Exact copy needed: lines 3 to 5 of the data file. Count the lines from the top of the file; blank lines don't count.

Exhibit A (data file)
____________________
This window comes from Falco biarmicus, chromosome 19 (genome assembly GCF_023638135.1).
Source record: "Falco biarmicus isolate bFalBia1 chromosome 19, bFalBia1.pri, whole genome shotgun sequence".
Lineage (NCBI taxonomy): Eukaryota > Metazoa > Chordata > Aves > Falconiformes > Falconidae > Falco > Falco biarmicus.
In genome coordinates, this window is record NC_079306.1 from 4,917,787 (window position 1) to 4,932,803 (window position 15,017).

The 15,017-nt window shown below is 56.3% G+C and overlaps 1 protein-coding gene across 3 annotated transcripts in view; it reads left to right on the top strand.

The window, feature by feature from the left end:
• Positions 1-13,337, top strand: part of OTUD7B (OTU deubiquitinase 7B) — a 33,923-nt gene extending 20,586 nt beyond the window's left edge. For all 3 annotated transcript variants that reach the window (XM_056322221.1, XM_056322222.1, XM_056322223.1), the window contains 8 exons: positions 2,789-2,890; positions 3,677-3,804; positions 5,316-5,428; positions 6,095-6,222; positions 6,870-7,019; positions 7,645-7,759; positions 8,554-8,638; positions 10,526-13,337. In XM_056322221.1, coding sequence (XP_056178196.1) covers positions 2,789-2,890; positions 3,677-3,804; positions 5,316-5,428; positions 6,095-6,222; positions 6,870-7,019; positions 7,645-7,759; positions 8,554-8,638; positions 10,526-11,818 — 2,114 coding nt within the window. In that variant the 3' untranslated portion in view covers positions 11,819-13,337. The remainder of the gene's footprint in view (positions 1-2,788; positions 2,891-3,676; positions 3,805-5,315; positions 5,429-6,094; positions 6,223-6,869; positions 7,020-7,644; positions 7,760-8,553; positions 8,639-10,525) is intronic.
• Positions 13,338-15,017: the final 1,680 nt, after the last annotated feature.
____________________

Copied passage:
Lineage (NCBI taxonomy): Eukaryota > Metazoa > Chordata > Aves > Falconiformes > Falconidae > Falco > Falco biarmicus.
In genome coordinates, this window is record NC_079306.1 from 4,917,787 (window position 1) to 4,932,803 (window position 15,017).

The 15,017-nt window shown below is 56.3% G+C and overlaps 1 protein-coding gene across 3 annotated transcripts in view; it reads left to right on the top strand.